For the purposes of the Upland Habitat Goals Conservation Lands Network, the Bay Area includes ten counties: the nine that touch the San Francisco Bay, along with Santa Cruz County.
BAY AREA OPEN SPACE COUNCIL
The Bay Area Open Space Council is a unique regional network of non-profit organizations, public agencies, businesses, and individuals working across the 10-county greater Bay Area to conserve, steward, and promote the Bay Area’s world-class natural and working lands. The CLN is a project of the Open Space Council.
Areas of historic tidelands that lie between the elevations of the high and low tides, including those areas that would be covered by the tides in the absence of levees and other structures. These lands were the focus of the Baylands Ecosystem Habitat Goals, a regional, ecosystem-based vision for habitat protection.
The complex of living organisms, their physical environment, the interactions among these organisms, and how they array themselves in the physical environment (Noss 1990, Redford and Richter 1999).
CLIMATIC WATER DEFICIT
A measure of the difference between the water demand of plants and the amount of water available in the soil. Climatic water deficit is a significant control on the types and distribution of plant communities and thus is key to understanding how changes in precipitation may affect plant communities over time. It integrates the combined effects of solar radiation, evapotranspiration, and air temperature on watershed conditions given available soil moisture derived from precipitation. It is quantified as the amount of water by which potential evapotranspiration (PET) exceeds actual evapotranspiration (AET). (Stephenson 1998)
A common alternative to single-species approach to conservation. It is a process of mapping a network of lands that will maintain the biodiversity of a region. Identifying conservation targets begins with the selection of ecological communities as conservation targets. These act as the “coarse-filter” targets (Noss and Cooperrider 1994, Poiani et al. 2000). Focus teams made up of experts then add those species with unique ecological requirements (called “fine-filter” targets) not already captured by the conservation of those communities in which they are embedded.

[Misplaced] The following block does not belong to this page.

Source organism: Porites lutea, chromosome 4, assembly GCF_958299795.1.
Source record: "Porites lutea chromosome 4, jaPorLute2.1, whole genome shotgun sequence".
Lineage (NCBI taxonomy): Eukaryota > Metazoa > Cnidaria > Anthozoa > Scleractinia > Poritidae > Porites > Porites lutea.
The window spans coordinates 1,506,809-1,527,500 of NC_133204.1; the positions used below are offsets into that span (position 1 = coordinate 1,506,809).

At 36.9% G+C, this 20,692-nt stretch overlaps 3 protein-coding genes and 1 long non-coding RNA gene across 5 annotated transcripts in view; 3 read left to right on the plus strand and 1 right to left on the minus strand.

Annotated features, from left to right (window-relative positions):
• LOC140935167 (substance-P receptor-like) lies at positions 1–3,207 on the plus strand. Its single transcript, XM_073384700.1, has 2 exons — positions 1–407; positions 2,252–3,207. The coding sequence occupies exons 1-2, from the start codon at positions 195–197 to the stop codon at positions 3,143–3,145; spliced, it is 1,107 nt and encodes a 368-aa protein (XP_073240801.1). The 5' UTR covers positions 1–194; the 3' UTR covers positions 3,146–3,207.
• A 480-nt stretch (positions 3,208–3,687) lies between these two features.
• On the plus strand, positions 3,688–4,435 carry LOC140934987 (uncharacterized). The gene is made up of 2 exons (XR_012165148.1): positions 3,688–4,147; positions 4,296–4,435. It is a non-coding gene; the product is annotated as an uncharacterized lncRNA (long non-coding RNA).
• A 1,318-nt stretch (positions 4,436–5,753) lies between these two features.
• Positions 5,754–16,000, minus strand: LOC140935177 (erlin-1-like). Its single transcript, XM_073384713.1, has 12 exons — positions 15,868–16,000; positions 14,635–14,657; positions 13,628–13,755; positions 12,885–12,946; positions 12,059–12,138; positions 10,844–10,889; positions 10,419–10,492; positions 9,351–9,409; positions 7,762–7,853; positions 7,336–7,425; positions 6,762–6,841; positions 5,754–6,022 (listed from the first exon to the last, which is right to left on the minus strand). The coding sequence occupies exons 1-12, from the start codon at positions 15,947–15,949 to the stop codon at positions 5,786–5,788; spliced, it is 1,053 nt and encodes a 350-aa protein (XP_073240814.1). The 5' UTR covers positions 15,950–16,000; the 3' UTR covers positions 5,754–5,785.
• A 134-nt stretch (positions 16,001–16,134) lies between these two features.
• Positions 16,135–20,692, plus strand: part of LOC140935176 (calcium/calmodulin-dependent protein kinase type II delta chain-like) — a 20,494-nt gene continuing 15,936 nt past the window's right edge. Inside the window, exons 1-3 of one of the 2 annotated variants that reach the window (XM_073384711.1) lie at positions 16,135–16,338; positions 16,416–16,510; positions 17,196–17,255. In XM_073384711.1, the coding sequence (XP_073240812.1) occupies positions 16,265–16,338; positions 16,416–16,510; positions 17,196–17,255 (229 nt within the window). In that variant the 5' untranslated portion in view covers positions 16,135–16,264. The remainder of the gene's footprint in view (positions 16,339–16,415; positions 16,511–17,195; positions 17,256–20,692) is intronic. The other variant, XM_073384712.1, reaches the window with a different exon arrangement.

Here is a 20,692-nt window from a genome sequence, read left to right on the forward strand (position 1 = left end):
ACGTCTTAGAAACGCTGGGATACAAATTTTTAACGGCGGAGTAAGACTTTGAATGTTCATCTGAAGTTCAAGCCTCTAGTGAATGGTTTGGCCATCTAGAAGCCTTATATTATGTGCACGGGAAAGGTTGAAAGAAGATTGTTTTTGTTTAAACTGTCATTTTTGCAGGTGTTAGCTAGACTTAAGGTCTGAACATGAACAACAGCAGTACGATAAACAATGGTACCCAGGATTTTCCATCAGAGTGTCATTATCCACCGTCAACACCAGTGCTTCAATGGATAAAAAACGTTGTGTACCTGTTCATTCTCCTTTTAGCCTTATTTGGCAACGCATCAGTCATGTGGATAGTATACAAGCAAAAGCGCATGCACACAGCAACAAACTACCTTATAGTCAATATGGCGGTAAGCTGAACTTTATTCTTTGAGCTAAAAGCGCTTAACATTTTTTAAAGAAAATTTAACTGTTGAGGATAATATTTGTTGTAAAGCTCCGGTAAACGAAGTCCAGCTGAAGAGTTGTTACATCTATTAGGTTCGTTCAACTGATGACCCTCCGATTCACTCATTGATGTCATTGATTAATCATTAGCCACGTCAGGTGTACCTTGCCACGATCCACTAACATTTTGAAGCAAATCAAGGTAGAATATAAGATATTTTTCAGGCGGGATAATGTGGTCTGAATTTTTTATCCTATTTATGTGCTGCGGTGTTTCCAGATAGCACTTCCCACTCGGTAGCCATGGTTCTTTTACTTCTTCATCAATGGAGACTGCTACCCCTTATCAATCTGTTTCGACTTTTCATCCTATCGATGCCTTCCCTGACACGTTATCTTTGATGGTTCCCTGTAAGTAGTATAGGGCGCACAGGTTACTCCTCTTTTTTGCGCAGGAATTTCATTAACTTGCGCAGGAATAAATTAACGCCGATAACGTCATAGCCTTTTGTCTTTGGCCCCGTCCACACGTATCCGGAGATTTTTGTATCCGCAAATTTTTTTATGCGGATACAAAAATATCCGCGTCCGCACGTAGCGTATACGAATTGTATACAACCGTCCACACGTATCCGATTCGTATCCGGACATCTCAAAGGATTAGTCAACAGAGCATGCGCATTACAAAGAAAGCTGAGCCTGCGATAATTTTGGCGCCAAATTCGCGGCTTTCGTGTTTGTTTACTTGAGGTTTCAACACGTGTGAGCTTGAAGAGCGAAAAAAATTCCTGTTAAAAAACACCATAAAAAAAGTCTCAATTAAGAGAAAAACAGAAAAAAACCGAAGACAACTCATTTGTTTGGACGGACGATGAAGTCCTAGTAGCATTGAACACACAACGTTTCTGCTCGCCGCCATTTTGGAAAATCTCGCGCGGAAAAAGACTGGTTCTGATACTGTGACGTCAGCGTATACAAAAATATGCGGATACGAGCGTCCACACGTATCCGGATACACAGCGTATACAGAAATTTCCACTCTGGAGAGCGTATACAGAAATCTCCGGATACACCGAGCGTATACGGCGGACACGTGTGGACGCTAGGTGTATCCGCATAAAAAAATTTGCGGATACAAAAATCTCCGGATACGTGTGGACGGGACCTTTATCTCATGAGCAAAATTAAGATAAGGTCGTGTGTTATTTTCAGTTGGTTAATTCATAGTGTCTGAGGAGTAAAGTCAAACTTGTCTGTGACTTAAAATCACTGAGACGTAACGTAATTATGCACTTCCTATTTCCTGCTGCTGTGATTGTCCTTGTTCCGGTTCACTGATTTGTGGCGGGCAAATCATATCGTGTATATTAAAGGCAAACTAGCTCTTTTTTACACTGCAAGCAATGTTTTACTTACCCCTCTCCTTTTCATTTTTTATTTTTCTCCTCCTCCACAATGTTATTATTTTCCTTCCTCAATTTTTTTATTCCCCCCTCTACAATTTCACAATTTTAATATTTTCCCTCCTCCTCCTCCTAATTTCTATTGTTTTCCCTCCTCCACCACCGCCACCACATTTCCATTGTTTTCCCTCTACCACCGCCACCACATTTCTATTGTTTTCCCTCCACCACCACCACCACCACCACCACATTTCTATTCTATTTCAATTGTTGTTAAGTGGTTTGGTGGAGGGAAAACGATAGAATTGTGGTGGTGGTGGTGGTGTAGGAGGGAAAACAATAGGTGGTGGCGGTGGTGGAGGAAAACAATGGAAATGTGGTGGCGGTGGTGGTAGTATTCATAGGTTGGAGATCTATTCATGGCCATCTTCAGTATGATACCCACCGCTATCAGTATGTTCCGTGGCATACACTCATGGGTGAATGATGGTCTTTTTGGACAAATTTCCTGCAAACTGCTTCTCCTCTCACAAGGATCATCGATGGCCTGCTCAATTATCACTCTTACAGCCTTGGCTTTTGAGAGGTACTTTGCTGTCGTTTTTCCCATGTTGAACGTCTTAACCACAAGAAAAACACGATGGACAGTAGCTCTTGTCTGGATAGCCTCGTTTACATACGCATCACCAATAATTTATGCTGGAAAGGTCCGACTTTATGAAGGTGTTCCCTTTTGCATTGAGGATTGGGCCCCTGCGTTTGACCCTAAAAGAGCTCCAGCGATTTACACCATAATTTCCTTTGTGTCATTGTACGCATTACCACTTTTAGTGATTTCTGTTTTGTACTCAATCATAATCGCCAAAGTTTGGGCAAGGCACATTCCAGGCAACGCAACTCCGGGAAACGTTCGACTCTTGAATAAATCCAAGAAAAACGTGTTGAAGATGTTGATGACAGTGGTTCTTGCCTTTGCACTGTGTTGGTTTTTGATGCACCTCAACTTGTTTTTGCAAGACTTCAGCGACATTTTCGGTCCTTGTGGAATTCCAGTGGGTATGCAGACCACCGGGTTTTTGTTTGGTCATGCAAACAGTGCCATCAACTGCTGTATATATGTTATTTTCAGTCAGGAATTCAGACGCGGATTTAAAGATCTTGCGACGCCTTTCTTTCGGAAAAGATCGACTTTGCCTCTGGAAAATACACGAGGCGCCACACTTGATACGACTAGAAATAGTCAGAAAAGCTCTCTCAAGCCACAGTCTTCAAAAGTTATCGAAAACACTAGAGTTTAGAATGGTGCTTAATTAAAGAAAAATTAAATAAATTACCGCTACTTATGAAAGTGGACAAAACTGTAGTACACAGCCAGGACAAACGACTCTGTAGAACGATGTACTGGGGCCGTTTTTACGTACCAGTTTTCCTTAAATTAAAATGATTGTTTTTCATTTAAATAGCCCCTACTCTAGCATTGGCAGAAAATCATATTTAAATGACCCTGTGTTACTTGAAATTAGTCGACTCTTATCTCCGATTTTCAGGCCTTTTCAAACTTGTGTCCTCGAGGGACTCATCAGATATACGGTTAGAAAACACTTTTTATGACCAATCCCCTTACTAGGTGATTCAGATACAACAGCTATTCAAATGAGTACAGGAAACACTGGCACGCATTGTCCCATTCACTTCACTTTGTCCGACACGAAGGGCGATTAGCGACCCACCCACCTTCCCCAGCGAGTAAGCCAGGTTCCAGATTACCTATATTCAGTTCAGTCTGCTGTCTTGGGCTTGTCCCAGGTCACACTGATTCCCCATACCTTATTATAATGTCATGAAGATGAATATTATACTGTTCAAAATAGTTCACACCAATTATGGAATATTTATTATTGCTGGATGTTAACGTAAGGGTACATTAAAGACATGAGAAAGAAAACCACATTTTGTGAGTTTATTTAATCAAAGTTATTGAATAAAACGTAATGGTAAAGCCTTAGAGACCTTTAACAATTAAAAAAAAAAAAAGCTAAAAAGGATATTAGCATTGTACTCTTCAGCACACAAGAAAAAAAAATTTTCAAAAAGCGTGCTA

The degree to which a landscape facilitates movement by organisms or processes; the antithesis of habitat fragmentation.
Areas protected for natural resource values by public purchase or easement, or private lands with a cooperative agreement and some level of stewardship for biodiversity.
CONSERVATION LANDS NETWORK
The configuration of Bay Area habitats and linkages needed to meet the goals for biodiversity conservation. This includes lands already protected as well as those proposed for conservation; it is a guide and not a list of priority properties. The Conservation Lands Network is best explored through the maps and CLN Explorer tool.
The Conservation Lands Network is best explored through the maps and CLN Explorer tool.
CONSERVATION LANDS NETWORK FOCUS TEAMS
Experts in a range of subjects who provide guidance on the vegetation, animal, and ecosystem service “conservation targets” (see conservation targets).
CONSERVATION LANDS NETWORK STEERING COMMITTEE
A selected group of conservation, planning, and science professionals who provide strategic guidance and input on the Conservation Lands Network Science Expansion project.
The systematic process of identifying areas important for conserving biological diversity or other open space values. The result of this planning process is a network of lands that best conserves all elements of biodiversity within the planning area and strategies to permanently protect the network and maintain ecosystem health.
A conservation target is the biological attribute or value of the land that is the focus of a conservation project. It may be a species, biological community, ecological process, or socio-ecological value such as open space. There may be more than one target for any project. (From LandScope)
CONSERVED OR PROTECTED AREAS
Natural and working lands permanently protected by fee title ownership or conservation easement preventing conversion to uses incompatible with biodiversity conservation. These lands are tracked in the Bay Area Protected Areas Database, BPAD. Also called existing protected lands.
CORRIDOR (“WILDLIFE” OR “HABITAT”)